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A new Trade Bill has been proposed by the Russian Government. Mr. Putin said that the goal of the draft law is to balance relations along the entire supply chain from producer to retailer and to bring order to such a sensitive area as food trade. Paragraph 4 of the Article 1 of the draft law states that the law does not apply to the international trade activity, however, this bill could be relevant to the international commerce through Mode 3 (commercial presence in the territory of another country) in retail services. Foreign companies could be also interested in the implications for the profitability of investments into the agricultural sector, because the current law improves the producer selling conditions and clarifies the relationship between producer and retailer.
The bill contains four matters of potential interest. The first is a proposed clarification of state regulation in trade activity. The draft law includes a list of the ways the government is allowed to regulate trade activity in Russia such as anti-trust regulation, technical regulation, the state is the information provider carrying monitoring, surveillance functions, etc. The bill states that other forms of state regulation are not allowed. The draft law also prohibits the implementation any additional trade regulation by any state (inside Russia) which could limit and worsen the conditions of trade activity (Article 17). The draft law also defines the competence of the federal, state and municipal levels in regulation of trade activity in Russia. At the same time the draft law limits the government control over the trade activities by 'notifying the authorities rather than obtaining their permission'.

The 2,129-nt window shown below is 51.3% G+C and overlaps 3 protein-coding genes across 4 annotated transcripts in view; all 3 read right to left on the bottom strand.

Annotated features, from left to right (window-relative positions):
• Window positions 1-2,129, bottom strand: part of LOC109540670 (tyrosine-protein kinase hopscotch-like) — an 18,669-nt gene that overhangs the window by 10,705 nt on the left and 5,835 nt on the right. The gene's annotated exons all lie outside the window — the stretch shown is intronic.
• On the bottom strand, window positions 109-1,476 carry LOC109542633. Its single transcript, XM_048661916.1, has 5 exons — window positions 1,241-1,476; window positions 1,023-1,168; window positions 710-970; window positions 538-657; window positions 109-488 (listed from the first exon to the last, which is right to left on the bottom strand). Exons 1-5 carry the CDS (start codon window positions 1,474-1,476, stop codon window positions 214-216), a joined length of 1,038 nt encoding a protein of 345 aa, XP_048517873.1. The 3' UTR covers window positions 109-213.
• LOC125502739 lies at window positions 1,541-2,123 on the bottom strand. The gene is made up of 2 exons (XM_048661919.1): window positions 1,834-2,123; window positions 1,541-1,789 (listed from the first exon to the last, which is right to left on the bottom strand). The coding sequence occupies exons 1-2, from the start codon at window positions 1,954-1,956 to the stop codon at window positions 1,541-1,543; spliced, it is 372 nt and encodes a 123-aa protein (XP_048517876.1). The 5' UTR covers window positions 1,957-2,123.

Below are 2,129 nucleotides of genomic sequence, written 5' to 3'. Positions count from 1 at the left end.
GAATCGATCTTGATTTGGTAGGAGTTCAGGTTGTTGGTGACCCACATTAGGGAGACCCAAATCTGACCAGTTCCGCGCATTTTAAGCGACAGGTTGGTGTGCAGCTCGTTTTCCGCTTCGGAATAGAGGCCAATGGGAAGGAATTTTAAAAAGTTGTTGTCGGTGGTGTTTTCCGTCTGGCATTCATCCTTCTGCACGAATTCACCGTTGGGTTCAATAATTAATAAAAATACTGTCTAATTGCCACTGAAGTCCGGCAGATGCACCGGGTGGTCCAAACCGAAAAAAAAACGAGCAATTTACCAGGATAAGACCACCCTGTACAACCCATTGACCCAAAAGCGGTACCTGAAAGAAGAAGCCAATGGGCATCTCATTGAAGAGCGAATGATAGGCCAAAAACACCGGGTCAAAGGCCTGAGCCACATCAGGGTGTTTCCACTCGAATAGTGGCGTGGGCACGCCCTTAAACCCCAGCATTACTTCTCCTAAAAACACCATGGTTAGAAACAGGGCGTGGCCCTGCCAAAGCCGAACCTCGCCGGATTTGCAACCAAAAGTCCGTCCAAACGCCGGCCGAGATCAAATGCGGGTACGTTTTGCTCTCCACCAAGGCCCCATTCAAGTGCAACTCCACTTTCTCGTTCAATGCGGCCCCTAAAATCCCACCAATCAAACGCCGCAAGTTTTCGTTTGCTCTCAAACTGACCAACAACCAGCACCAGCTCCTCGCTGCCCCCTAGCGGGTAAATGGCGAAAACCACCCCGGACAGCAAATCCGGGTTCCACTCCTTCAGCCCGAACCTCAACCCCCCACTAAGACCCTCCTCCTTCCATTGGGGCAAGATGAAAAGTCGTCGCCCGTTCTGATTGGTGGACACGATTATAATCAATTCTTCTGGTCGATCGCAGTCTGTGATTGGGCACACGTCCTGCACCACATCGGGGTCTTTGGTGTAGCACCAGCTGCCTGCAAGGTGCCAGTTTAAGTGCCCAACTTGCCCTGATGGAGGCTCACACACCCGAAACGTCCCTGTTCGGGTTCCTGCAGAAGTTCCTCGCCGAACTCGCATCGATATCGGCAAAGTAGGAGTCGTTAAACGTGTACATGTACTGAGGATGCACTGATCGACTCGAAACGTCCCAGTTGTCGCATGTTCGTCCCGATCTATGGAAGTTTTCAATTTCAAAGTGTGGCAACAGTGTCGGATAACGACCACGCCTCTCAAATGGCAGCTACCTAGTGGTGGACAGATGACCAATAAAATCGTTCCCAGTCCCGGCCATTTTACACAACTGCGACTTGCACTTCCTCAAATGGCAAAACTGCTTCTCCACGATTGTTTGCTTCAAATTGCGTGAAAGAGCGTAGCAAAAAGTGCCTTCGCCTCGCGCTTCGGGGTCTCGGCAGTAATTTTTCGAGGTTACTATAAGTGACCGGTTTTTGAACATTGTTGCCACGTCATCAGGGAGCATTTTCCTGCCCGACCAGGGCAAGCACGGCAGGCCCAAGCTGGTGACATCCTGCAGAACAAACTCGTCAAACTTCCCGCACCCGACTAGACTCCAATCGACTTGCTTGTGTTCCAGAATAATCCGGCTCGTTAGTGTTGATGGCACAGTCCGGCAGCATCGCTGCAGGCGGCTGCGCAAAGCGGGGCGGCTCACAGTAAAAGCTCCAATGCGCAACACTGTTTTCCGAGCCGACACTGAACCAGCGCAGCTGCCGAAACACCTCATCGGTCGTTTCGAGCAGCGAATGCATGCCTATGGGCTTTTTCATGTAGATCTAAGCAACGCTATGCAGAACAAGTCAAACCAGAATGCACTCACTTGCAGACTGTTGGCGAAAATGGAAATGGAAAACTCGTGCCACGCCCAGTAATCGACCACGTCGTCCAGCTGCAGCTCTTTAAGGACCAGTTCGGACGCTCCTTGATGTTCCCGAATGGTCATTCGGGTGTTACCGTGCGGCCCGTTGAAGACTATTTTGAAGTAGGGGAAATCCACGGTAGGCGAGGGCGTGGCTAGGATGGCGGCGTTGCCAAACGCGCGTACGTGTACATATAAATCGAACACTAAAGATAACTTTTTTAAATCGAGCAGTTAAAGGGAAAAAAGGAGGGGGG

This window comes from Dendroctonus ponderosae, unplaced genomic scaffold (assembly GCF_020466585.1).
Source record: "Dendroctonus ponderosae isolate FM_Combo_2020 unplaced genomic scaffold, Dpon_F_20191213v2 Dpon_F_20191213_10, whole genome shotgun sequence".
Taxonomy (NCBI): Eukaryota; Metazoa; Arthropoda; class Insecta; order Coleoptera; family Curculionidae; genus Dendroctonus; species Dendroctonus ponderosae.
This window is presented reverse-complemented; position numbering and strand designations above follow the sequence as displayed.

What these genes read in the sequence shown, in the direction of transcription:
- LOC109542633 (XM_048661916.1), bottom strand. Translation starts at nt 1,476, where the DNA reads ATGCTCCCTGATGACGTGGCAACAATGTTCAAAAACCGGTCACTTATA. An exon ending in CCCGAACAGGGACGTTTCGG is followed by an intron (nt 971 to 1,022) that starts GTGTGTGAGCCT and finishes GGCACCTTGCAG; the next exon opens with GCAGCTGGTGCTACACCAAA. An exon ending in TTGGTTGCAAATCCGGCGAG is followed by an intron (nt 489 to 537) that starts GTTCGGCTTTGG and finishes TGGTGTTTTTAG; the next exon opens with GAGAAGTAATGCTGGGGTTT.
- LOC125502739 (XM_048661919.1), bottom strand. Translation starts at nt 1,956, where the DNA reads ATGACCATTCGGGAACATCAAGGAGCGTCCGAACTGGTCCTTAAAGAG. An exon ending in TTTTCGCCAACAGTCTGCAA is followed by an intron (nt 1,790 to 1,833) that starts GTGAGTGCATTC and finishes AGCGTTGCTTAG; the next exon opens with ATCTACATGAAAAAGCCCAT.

The second important improvement is that the law specifies the period of time during which the payment has to be made for food supplies and imposes direct ban on the use of unfair practices by buyers such as discriminating against specific producers. It is important to recall that the large gap between the prices received by agricultural producers and the prices of the food etc paid by customers in shops provided the political justification for this new "fairer" trade regulation.
Another important step up is anti-monopoly regulation included in the draft law. It contains some norms which prevent retail chains from obtaining a dominant position at the Russian retail market, which might give some space to the foreign retail networks to gain a share of the Russian market.
Fourth, an interesting point is the description of the allowed commerce promoting activities by municipal, state and federal levels. The draft law includes such forms of trade stimulation as the support of the investment projects targeted on the development of the domestic trade infrastructure as well as the government support of activities and events which stimulate domestic trade.
The law was expected to be implemented in September 2009.
The bill was adopted by the State Duma on 18 December 2009, by the Council of the Federarion on 25 December 2009 and finally was signed by the Russian President on 28 December 2009. The law enters into force on 1 February 2010.
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